On Wed, 2002-07-24 at 08:39, Steve Tuckner wrote:
> What about WX-Windows. There is no ruby bindings for it, but would that fit
> the bill?

hi steve,

wxWindows is a good gui tookit, no doubt. but this clip from its webpage
makes it unsuitable for out purposes:

"wxWindows is not a translator from one GUI from another; it cannot take
a Motif application and generate a Windows application, for example. You
need to learn a new API. However, the wxWindows API has been praised for
its intuitiveness and simplicity, and can be far easier to learn and use
than a native GUI API such as Motif or Windows. Porting from MFC is
particularly easy due to its similarity: one user has ported his CASE
tool from MFC to wxWindows in a couple of weeks."

we require something common, i.e one api for all platforms. the Rouge
project sought to do this by translating to native guis where possible,
allowing for extension in the other cases. this translation is a
duanting task, if even reasonably possible. i purpose instead the use of
a themeable gui engine that can thus mimic the look and feel of the
native guis. this is a much more doable endeavor.

thanks for the suggestion though. i wish wxWindows could do the job. but
alas it cannot. did you have a chance to look at ClanLib. it is my hope
that this library will be suitable. i've studied in for awhile and it
looks quite promising.

~transami

> 
> Steve Tuckner
> 
> -----Original Message-----
> From: Curt Hibbs [mailto:curt / hibbs.com]
> Sent: Wednesday, July 24, 2002 9:23 AM
> To: ruby-talk ML
> Subject: RE: GUI's and the Rouge, Part III (yes, finally) 1/2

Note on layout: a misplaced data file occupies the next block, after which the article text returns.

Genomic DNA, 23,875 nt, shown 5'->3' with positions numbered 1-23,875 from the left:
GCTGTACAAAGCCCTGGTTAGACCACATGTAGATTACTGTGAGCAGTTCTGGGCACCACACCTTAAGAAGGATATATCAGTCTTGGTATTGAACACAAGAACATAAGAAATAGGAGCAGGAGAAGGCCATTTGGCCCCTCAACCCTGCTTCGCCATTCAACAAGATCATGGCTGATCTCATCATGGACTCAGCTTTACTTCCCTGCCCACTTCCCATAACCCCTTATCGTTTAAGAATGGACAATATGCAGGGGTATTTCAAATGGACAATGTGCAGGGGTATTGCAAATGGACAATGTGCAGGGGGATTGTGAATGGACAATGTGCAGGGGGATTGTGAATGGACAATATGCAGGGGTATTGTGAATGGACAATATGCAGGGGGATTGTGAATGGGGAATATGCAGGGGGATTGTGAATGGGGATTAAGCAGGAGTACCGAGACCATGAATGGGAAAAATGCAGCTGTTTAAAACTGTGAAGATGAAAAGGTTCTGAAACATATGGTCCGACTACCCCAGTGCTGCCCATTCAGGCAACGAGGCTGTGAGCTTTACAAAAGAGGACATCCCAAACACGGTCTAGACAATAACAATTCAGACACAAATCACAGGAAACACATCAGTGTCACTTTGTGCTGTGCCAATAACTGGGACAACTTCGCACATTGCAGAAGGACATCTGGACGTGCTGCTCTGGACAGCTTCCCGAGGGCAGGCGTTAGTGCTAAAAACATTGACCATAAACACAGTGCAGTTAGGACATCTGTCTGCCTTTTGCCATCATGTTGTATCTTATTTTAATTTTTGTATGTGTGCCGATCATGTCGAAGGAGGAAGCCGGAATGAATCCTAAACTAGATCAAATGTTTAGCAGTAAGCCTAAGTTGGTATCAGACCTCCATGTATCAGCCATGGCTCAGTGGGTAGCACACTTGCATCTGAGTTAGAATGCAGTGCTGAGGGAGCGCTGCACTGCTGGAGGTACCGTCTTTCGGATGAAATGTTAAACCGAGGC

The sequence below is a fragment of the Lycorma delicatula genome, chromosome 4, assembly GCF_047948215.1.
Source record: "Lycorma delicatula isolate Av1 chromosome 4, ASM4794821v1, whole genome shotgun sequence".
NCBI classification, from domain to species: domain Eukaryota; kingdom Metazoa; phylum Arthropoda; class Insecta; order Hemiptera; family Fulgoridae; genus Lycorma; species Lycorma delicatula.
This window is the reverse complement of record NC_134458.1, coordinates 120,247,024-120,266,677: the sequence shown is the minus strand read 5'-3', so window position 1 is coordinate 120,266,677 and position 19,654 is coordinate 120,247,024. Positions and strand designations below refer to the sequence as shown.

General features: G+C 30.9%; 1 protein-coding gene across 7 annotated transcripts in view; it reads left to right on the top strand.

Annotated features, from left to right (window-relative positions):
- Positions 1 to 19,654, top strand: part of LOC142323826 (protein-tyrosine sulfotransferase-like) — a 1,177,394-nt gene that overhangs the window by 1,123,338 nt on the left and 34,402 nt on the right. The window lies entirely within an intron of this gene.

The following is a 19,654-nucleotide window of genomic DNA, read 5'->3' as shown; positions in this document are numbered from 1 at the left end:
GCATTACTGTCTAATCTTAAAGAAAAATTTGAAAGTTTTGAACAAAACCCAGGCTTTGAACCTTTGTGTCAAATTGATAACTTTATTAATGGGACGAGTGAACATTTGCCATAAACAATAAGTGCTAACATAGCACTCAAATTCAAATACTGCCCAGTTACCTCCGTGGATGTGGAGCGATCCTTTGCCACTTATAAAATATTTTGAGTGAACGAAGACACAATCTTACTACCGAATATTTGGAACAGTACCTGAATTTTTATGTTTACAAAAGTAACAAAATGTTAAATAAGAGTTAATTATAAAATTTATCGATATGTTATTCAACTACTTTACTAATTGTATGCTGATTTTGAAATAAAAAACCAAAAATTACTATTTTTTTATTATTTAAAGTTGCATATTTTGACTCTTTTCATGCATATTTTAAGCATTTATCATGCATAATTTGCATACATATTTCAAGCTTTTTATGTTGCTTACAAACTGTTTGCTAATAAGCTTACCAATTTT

> 
> 
> Tom Sawyer wrote:
> 
> [snip]
> 
> > it was stated that a main goal of Rouge was to create a cross-compatible
> > gui api that "boiled down" into the native gui of each platform. in my
> > first post on these matters, i pointed out how ungodly difficult that
> > would be (as i had been trying to do that myself). in the end either you
> > left to "patch" your app for each platform or you simply have to give up
> > the features that they hold in common (at best). it really is simply too
> > much of pain to create such an system, not to mention maintaining it as
> > those underlying native api change. yet the goal os a native look and
> > feel is not unachievable by other means. the solution is simply a matter
> > of using an underlying gui engine that is sufficiantly themeable. since
> > all the major gui's are now themable themselves, we simply need to code
> > a theme manager that can import the themes of those other guis. we need
> > not use their underlying api, only their look and feel! so that's what
> > can be done to solve that dilemma: use a sufficantly themeable gui api
> > and crreat and Themes and Behaviors Manger to emulate the look and feel
> > and even draw upon the native theme configuration files. this is a much
> > managable task then trying to channel down to the native guis
> > themselves. the only trick of course is finding that themeable gui api.
> 
> This issue wasn't so much native look-and-feel as it was native integration
> (its not the same). Native integration means that the widgets have the same
> behavior as native widgets (usually, because they *are* native widgets).
> Sean Russell made a pretty clear case for this in this posting:
> 
> 	http://blade.nagaokaut.ac.jp/cgi-bin/scat.rb/ruby/ruby-talk/32029
> 
> Sean also mentioned SWT from the Eclipse project, which *does* this for
> Java:
> 
> 	http://www.eclipse.org/articles/Article-SWT-Design-1/SWT-Design-1.html
> 
> I think I said this before, but (just in case), the problem that the
> FreeRIDE project had (and still has) finding an adequate Ruby GUI toolkit
> that simultaneously satisfied the need for both native integration and
> internationalization. Of course other features are important, too, but these
> were the two big ones that just couldn't be found in one package.
> 
> Curt
> 
> 
-- 
~transami